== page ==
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A luxury good in Vancouver is a second bedroom—or something that doubles as one.“The only thing that’s preventing me from quitting my job and hauling out of Vancouver is the income I generate from Airbnb,” says Lesley, a short-term host whose monthly rent of $1,050 is slightly below the Mount Pleasant average. But she lives comfortably thanks to the folks who pay $40 per night to stay in her “glorified den,” which earns her an extra $7,000 annually. “It supplements my income just enough to enjoy all the things that make living in this city so desirable,” she says.As residents leverage their homes in exchange for housing security, Vancouver city council is trying to get in on the action by creating more rental stock and by taxing or regulating everything from home ownership and infill construction to rentals as short-term as a single Saturday night. But with the affordability crisis showing no signs of waning, people are starting to hack the system.
Under the nose of her landlord, Lesley rents a single bed in a small, windowless room that has a curtain for a door and says the lifestyle affordability she gains is shared with the people she hosts because they save money by not needing to book a hotel. And since Lesley is pregnant and preparing to move in with her boyfriend, she’s started hosting twice as often, already earning $7,500 by July. “The baby is on the way, and I’m trying to boost my income as much as I can,” she says.If Lesley was ever found-out by her landlord, the building owner whom she considers “reasonable” and kind, she’d offer him a cut (she’d need his approval to list the room). But the city has already disallowed Lesley’s short-term rent—at least for now. In an effort to relieve the crushing and skyrocketing rental rates, the city is coming down on short-term rentals as both the hosts, like Lesley, and the platforms, like Airbnb, are expected to cough up details of their operations, get approval, and then give the city a kick-back.Vancouver counts nearly 6,000 short-term rental listings, with four in five advertised on Airbnb. Close to 80 percent will still be allowed to operate under a re-jigged B&B business licence while nearly 1,700 may get permanently shut down, according to city estimates. Enforcement remains such a hurdle, the city expects only one in four hosts—a quarter of those allowed to rent in the short-term market—will register and pay up. Running it all in 2018 will cost $618,000.Compliance will be partly driven by complaints, as has always been the case, and neighbours still have to put up with turnover traffic. In 2016, there were 144 complaints and the year before that, only 19. But awareness and frustration are high since Vancouverites have limited to no tolerance for a handful of scammers who are pricing others out of the city.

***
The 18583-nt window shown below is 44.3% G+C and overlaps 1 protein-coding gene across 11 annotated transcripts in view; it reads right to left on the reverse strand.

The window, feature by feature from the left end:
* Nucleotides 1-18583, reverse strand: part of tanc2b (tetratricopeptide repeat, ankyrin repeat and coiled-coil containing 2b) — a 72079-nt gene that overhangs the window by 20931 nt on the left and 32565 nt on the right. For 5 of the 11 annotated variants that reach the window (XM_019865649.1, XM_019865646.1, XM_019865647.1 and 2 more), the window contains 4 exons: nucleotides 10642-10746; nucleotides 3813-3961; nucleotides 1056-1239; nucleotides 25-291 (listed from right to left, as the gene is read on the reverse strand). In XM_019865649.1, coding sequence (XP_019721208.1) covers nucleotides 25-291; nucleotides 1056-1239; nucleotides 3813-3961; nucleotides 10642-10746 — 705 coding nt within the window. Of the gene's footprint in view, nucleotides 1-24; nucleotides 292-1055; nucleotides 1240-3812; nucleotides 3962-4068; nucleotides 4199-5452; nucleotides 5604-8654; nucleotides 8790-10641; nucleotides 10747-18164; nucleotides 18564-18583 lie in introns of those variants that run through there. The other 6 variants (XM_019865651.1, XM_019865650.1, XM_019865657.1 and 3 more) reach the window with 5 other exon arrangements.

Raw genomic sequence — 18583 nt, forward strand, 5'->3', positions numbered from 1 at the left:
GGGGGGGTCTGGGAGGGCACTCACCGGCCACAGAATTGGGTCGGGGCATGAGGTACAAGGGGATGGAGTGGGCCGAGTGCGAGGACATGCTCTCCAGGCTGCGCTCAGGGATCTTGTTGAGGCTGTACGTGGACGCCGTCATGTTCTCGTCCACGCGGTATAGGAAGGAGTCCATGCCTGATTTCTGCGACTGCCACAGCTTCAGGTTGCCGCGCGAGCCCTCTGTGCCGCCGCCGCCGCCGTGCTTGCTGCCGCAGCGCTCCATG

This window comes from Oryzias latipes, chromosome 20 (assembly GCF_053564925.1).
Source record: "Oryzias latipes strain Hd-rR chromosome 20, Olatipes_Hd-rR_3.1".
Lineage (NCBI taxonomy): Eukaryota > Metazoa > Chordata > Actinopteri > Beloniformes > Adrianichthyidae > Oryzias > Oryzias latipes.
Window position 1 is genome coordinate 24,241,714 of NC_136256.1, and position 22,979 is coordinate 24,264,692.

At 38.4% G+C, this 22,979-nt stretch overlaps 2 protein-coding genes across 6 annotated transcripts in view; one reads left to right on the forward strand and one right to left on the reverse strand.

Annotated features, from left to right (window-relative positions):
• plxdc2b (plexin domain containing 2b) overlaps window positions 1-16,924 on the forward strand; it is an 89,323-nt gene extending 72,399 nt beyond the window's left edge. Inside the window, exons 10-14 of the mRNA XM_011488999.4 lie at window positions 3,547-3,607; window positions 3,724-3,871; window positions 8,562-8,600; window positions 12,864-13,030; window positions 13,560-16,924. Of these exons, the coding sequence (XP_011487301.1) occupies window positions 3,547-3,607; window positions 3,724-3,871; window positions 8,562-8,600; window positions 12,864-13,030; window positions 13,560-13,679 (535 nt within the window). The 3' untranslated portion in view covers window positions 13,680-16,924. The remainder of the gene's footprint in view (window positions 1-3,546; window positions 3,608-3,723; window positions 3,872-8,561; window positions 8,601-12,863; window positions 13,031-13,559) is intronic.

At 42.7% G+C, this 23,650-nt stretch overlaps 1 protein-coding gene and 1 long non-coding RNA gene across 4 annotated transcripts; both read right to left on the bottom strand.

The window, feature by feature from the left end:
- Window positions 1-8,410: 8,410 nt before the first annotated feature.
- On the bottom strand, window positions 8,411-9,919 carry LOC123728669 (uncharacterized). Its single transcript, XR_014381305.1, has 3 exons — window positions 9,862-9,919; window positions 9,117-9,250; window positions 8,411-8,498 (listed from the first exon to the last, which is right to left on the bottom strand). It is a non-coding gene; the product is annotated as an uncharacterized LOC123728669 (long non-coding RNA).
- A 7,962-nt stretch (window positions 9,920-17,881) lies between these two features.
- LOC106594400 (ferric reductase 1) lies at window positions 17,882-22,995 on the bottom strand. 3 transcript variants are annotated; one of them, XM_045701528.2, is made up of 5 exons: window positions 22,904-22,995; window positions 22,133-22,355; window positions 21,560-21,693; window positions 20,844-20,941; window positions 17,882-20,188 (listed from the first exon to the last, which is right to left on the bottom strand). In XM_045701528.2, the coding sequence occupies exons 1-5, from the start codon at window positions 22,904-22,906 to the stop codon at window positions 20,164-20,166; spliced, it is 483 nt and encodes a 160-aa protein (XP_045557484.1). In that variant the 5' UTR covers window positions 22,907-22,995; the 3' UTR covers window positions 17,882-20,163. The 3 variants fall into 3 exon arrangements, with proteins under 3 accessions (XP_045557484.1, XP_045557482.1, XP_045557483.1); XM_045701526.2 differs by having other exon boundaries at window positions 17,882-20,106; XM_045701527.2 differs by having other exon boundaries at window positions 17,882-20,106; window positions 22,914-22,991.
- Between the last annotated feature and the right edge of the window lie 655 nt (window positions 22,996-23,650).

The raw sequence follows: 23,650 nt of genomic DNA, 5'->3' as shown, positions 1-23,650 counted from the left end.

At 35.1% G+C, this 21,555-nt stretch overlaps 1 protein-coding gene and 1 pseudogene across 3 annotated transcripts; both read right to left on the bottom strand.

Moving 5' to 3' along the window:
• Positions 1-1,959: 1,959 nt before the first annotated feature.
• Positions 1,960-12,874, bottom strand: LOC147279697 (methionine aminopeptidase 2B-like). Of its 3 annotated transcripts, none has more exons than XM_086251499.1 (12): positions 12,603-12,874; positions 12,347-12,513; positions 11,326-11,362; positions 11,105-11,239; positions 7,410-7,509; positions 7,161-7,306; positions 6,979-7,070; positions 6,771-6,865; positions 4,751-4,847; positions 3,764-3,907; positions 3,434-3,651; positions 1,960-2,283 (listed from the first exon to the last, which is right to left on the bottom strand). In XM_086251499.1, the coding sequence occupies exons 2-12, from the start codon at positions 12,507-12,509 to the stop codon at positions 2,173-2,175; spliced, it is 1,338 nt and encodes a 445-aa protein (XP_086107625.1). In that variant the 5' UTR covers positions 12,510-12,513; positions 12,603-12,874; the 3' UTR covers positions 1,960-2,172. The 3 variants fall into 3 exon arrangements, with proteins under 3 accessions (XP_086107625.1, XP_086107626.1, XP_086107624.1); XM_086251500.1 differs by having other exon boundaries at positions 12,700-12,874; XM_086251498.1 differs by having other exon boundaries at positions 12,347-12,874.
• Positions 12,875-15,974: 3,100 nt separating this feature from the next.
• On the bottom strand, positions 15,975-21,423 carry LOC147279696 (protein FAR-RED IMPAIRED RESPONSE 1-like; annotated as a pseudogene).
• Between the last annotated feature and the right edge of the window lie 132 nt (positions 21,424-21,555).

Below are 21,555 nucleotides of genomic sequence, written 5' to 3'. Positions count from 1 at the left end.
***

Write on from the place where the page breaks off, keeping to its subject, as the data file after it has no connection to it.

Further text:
When it comes to respecting the rights of private property owners, purely capitalist, profit-driven imperative is widely considered unpalatable in a city of empty homes, but the question remains: If you’re lucky enough to own in Vancouver, should you not be able to do as you like with your property? “That is a really good question,” says West Side home-owner and Airbnb host, Julie. “No, I don’t think you can do whatever you want with it,” she says. “For example, here in Dunbar, if you walk down my street, there are a huge number of big, new, empty houses that nobody lives in. I tell you, if wants to go after people…”Julie said she supports regulation but admits she would consider listing her renovated basement suite as a short-term rental on Craigslist rather than fully comply with the rules. That’s because she serves long- and short-term renters depending on the season, renting to university students during the school year and listing on Airbnb in the summer. The arrangement helps her keep the rent reasonable for returning students (she even stores their belongings for free).“If worse came to worst, I would rent to students for the full year,” says Julie, but it would cost them. While the two-bedroom suite currently rents for $2,000 a month, that rate would need to go up without the $11,000 she earned this summer through Airbnb. If Julie had her way, properties and suites will be assessed on a case-by-case basis and afforded some flexibility. But other homeowners are simply planning to flout the rules all-together.“According to the city, we have a secondary suite but we’re saying it’s our primary residence,” says Allison, a Point Grey resident. Full of furniture used by the family of five, the suite is shared by visiting relatives over the holidays as well as the oldest daughter while she’s home between ballet tours. They will not rent to a long-term tenant, but host an average four guests per month, mostly in the summer, and have no plans to change. “We don’t want to endure having an unintended cost of the family not using the supplemental income and then also leaving unused vacancy space,” she says, noting the extra income goes into their children’s educational funds.“We need that space, it’s part of our living space and we use it regularly,” says Allison. “But when it is not being used by family, we thought it was a shame to leave it empty.”